Most importantly, Arbaugh provided a “readily administrable bright line” rule for determining whether a statutory limitation is jurisdictional: if Congress has clearly stated that a statutory requirement is jurisdictional, then the requirement is jurisdictional; if Congress did not clearly rank a statutory limitation as jurisdictional, then the requirement is not jurisdictional.47 The Court requires no magic words to satisfy this test.48 Instead, the Court focuses upon four factors: (1) the statutory text, (2) context, (3) the Supreme Court’s prior interpretation of the provision, and (4) the statute’s overall purpose.

First, the Court’s jurisdictional analysis turns principally on the text of the statutory requirement in question. This focus on the statutory text derives from the principle that “[o]nly Congress may determine a lower federal court’s subject-matter jurisdiction.”49  To that end, the Court has repeatedly framed the pertinent question as whether the provisions at issue “speak in jurisdictional terms.”50  A requirement is not jurisdictional simply because it is mandatory or emphatic; nor is the word “shall” alone sufficient to limit a court’s authority.51 Instead, a jurisdictional requirement must speak to the court’s ad- judicative authority, rather than the parties’ rights or obligations.52

For example, filing deadlines and statutes of limitations are “quintessential” nonjurisdictional claim processing requirements because they speak to the orderly processing of a claim, not a court’s adjudicative power.53 In contrast, Arbaugh identified the amount-in-controversy requirement for district court diversity jurisdiction as speaking in jurisdictional terms.54 The amount-in-controversy  requirement  is  clearly  tied  to  the  court’s  jurisdictional  grant: “The district courts shall have original jurisdiction of all civil actions where the matter in controversy exceeds the sum or value of $75,000...”55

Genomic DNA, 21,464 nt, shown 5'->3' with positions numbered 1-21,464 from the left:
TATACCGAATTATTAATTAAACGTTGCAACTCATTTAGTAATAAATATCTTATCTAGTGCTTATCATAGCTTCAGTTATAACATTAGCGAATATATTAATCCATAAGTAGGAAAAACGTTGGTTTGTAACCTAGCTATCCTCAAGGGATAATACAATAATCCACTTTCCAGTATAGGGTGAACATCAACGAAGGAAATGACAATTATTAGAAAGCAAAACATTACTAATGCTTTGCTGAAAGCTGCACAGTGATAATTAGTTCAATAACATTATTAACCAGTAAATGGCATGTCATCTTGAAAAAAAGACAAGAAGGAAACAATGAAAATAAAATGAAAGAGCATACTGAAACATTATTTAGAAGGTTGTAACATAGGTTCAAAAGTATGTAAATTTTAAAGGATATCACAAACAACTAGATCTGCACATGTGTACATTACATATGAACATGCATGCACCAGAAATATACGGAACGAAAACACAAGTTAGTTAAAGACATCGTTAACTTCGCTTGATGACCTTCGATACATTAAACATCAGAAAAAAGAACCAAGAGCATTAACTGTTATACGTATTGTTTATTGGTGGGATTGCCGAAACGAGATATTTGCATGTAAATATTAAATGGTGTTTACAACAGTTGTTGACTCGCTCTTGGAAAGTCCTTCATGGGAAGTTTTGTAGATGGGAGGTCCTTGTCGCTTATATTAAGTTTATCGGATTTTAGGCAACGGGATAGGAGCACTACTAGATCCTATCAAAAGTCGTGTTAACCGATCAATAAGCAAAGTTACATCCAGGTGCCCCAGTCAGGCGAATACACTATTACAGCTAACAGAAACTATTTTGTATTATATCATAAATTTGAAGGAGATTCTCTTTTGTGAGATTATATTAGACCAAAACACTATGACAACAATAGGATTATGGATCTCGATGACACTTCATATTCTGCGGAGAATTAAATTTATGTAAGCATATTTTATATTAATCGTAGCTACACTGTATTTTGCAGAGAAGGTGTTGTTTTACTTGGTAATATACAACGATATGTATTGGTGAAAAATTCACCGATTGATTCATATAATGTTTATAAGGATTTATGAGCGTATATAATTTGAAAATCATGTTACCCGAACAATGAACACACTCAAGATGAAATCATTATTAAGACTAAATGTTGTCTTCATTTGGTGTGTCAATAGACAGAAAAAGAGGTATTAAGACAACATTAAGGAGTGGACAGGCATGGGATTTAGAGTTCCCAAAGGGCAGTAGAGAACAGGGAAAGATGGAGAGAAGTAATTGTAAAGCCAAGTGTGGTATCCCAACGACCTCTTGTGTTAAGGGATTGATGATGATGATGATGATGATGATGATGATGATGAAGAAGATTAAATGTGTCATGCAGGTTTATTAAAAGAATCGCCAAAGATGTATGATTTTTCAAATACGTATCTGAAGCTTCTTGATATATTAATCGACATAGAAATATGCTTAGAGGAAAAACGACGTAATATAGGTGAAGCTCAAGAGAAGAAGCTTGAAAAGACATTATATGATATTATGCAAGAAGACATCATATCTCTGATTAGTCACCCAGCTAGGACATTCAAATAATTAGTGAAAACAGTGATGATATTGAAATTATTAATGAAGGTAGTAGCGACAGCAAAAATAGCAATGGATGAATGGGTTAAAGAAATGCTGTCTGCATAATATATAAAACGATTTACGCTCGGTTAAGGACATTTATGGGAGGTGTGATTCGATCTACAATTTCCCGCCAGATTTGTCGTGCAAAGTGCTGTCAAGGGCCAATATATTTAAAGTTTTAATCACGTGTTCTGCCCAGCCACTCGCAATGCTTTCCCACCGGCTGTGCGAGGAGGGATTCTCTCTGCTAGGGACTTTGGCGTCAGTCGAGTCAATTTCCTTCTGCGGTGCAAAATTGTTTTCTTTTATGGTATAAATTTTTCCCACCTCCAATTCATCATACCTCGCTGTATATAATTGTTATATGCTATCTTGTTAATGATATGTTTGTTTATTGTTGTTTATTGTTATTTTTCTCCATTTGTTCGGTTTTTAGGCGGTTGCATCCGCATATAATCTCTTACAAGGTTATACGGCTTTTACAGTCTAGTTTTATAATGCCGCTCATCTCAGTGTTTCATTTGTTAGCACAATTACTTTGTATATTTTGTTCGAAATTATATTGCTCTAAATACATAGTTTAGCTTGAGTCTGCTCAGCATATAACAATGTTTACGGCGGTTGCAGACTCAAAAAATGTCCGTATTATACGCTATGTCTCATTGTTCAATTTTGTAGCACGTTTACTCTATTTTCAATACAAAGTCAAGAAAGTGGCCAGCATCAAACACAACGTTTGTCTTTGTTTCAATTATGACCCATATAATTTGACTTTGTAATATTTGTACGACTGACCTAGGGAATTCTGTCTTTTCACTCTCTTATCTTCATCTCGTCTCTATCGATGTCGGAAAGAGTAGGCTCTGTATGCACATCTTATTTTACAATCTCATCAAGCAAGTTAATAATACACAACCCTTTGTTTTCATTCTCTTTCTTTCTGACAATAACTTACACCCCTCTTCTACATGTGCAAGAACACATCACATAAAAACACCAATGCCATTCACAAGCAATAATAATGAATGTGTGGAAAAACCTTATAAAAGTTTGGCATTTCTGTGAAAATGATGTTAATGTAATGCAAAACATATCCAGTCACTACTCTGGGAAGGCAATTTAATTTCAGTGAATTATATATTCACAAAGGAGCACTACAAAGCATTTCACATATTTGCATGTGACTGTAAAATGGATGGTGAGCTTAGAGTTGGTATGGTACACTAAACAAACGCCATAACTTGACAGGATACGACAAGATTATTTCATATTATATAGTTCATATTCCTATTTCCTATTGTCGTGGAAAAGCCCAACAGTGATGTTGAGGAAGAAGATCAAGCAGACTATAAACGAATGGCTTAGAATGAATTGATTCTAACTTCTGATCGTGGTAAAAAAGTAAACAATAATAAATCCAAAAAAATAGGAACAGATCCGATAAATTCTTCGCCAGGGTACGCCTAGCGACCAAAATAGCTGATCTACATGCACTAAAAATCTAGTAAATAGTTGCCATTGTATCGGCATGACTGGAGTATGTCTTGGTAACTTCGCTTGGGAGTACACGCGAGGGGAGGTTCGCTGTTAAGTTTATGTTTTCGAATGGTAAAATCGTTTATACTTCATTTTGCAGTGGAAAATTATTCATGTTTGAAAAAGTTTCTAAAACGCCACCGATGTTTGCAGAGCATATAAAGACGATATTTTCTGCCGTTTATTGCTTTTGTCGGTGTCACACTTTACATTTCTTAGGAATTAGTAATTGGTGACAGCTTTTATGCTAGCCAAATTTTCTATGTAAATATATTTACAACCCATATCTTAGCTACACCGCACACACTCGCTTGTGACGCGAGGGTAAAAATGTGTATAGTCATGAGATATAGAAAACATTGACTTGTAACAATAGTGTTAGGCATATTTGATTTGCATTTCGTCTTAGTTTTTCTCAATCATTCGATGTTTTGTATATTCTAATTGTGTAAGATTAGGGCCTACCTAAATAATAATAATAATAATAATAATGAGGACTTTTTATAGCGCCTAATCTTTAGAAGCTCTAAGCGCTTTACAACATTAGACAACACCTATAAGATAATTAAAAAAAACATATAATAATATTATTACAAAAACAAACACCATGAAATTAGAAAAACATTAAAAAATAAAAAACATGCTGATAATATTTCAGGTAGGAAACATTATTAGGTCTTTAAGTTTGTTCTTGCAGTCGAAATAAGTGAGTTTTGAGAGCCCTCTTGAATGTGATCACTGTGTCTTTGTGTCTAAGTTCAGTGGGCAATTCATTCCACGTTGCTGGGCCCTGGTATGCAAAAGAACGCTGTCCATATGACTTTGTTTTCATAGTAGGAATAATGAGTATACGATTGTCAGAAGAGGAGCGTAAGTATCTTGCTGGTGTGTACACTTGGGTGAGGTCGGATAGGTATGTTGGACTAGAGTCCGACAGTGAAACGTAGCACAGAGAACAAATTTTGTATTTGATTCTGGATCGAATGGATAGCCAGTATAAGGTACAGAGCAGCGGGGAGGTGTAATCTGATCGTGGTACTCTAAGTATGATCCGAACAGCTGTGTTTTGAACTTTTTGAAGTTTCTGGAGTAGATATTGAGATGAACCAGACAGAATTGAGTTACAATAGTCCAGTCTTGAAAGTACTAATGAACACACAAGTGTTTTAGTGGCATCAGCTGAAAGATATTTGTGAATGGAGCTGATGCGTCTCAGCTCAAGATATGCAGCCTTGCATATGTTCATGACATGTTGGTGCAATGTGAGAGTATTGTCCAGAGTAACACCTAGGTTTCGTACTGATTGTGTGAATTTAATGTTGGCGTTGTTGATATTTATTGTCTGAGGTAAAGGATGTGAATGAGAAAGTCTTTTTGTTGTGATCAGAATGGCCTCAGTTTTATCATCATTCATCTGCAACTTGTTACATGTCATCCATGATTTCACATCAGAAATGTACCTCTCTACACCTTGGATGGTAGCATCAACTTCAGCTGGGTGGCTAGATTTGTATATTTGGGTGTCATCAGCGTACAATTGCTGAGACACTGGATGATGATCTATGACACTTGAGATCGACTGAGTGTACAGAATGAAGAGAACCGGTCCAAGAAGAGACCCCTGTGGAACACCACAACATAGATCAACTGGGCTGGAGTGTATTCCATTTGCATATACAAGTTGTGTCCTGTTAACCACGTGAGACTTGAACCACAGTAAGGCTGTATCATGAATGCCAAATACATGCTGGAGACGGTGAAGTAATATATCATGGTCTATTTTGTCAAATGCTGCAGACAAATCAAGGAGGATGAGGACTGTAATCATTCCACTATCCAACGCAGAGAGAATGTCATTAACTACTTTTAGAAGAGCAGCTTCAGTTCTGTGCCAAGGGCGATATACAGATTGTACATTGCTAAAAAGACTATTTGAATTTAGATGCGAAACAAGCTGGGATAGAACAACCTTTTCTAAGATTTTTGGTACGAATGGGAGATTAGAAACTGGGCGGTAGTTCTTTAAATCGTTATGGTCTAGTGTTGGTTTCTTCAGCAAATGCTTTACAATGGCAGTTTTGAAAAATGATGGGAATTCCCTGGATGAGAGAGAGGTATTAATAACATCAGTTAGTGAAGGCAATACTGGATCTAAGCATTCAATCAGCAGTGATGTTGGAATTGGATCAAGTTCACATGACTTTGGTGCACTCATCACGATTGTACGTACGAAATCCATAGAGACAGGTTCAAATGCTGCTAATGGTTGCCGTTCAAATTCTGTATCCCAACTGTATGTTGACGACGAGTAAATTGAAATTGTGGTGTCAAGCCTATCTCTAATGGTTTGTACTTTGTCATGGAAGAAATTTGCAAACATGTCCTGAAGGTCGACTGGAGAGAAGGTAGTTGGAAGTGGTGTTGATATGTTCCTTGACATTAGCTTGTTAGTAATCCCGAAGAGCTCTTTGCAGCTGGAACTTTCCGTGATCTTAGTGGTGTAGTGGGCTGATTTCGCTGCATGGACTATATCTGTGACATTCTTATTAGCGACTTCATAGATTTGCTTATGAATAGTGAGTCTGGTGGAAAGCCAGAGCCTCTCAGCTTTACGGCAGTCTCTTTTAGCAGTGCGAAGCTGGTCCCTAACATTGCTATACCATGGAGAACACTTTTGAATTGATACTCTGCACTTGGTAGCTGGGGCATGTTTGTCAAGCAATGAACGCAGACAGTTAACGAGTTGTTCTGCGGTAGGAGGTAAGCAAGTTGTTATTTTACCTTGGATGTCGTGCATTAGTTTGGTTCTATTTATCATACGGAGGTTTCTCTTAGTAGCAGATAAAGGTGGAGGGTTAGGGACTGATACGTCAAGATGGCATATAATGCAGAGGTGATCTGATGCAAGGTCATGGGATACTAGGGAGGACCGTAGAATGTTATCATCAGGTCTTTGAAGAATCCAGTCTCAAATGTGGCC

Second, the Court will consider the statutory requirement in context —  particularly the relationship between the statutory provision that contains the requirement in question and the statutory provision that grants the court jurisdiction over the plaintiff ’s  claim. For example, the amount-in-controversy requirement above is incorporated directly into the same statutory provision granting district courts with jurisdiction in diversity cases.56 Most decisions finding a requirement nonjurisdictional explain that holding, in part, on the basis that the requirement in question is located within a statutory provision separate and apart from the tribunal’s jurisdictional grant.57